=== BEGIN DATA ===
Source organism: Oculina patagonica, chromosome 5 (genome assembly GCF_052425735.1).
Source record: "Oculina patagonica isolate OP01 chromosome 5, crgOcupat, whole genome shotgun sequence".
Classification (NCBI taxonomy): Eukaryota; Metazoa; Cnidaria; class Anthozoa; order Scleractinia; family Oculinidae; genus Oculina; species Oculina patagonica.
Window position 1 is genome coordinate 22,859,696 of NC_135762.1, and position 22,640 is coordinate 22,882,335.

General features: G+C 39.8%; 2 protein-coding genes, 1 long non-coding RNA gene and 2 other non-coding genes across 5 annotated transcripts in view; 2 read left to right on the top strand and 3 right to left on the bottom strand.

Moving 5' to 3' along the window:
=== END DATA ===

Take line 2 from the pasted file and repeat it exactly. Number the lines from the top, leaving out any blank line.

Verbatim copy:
Source record: "Oculina patagonica isolate OP01 chromosome 5, crgOcupat, whole genome shotgun sequence".